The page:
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Town of Bethlehem ADA Transition Plan Amendment
The information provided below outlines recent efforts undertaken by the Town to ensure progress in addressing ADA accessibility issues within the public right-of-way. Bethlehem has made a significant and long-term commitment to improving the accessibility of its public right-of-way. The purpose of the ADA Transition Plan Amendment, which is currently in development, is to ensure that the Town of Bethlehem identifies prohibited structural barriers to its public right-of-way, and, where structurally feasible, schedules and implements ADA-required improvements in order to remove those barriers.
In 1993 the Town completed an ADA Self-Evaluation Plan, which was adopted by the Town Board. The plan addressed ADA accessibility for Town buildings and parks, with limited evaluation provided for sidewalks and curb ramps.
On May 23, 2018 the Town Board amended the 1993 Self Evaluation Plan by adopting the ADA Transition Plan for Pedestrian Facilities within the Public Right-of-Way.
Sidewalk Conditions Map
ADA Transition Plan Legal Requirements
The federal legislation known as the American with Disabilities Act (ADA), enacted on July 26, 1990, provides comprehensive civil rights protections to persons with disabilities in the areas of employment, state and local government services, and access to public accommodations, transportation, and telecommunications. ADA regulations prohibit discrimination against individuals on the basis of disability and require state and local governments to make their programs and services accessible to persons with disabilities. These requirements focus on providing accessibility by addressing and eliminating structural barriers associated with public facilities.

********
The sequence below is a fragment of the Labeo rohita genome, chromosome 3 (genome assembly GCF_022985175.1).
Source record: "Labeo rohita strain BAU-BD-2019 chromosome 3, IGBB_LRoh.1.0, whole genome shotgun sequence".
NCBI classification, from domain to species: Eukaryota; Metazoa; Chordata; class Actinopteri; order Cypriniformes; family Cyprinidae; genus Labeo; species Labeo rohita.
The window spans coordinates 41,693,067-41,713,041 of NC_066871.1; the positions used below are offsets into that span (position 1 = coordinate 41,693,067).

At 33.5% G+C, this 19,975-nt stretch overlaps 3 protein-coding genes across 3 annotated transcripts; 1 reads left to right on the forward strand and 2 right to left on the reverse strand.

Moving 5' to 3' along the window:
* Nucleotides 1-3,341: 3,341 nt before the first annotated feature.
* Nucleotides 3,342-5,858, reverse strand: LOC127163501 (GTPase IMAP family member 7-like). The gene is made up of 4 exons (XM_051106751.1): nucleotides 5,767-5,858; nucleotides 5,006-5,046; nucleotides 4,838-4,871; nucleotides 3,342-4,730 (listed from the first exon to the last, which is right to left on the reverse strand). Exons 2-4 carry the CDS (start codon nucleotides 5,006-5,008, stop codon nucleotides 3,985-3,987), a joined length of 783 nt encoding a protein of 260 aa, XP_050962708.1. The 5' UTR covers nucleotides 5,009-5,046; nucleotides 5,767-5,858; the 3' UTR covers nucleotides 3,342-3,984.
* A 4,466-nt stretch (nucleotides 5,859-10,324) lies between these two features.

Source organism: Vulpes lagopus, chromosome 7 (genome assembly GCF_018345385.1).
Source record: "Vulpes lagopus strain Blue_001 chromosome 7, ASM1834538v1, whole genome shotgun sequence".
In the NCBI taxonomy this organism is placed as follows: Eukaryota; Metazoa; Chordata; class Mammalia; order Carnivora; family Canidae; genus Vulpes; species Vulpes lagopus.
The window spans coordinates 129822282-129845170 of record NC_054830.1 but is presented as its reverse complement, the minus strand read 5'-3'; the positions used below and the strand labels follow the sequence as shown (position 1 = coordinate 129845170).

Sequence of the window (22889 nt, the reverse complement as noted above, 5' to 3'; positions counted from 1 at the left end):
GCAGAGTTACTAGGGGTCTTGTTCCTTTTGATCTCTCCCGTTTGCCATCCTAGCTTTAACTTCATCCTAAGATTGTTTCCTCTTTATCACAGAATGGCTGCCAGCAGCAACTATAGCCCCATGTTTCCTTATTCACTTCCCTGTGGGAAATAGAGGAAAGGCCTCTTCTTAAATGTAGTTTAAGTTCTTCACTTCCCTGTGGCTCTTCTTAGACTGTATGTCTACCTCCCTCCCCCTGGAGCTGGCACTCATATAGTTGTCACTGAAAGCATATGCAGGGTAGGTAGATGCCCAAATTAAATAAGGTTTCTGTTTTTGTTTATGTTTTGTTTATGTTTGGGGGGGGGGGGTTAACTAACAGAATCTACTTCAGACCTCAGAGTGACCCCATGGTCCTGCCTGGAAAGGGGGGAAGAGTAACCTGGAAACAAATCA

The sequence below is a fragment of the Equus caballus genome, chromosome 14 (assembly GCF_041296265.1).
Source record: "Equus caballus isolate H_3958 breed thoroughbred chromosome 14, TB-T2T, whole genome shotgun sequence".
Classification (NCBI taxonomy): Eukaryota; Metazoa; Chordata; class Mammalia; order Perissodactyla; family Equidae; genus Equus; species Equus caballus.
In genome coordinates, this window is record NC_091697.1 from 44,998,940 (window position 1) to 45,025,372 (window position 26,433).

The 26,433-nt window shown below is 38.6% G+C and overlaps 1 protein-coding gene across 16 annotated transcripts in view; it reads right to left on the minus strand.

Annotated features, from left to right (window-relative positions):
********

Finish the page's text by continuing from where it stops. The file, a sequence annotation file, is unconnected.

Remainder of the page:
Title II of the ADA specifically applies to "public entities" such as the (state and local governments with 50 or more employees) and the programs, services, and activities they deliver. Title II Article 8, requires public entities to take several steps designed to achieve compliance.
One such step is the development of an ADA Transition Plan, which at a minimum shall include:
A Transition Plan provides a method for a public entity to schedule and implement ADA required improvements to existing streets and sidewalks within the public right-of-way. Before a Transition Plan can be developed, an inventory of the current curb ramps and sidewalks must be developed. The purpose of this amendment is to ensure the Town of Bethlehem creates reasonable, accessible paths of travel within Town roadway right-of-way for everyone, including people with disabilities.
Elements of the ADA Transition Plan Amendment
The purpose for updating the 1993 Self-Evaluation Plan is for the following reasons:
The Town will use the Public Right-of-Way Accessibility Guidelines (PROWAG), prepared by the US Access Board, when making improvements to pedestrian facilities.
Formal complaints or grievances regarding the ADA compliance of public facilities in the Town’s right-of-way can be made directly to the Town of Bethlehem’s ADA Coordinator using the Public Complaint and Grievance Form. The Town follows the Complaint/Grievance procedure found in Section VI of the Town’s Self Evaluation Plan for Compliance with the Americans with Disabilities Act. The form may be filled out and mailed to the ADA Coordinator or brought to the Town Supervisor's Office at the Bethlehem Town Hall (445 Delaware Ave, Delmar, NY) in person. The ADA Coordinator will follow-up with the complainant with a formal response of the department’s findings. All complaints or requests will be kept on file, along with any response or action taken.
The Town of Bethlehem’s ADA Coordinator for pedestrian facilities within the Town public right-of-way is the Highway Superintendent. If you have a complaint under Title II of the ADA about pedestrian facilities you are encouraged to file your complaint with:
John Anastasi, Highway Superintendent
Town of Bethlehem Highway Department
74 Elm Avenue East
Selkirk, NY 12158
The ADA Coordinator for pedestrian facilities within the Town public right-of-way may change throughout the life of this transition plan as the individual acting as the Highway Superintendent changes.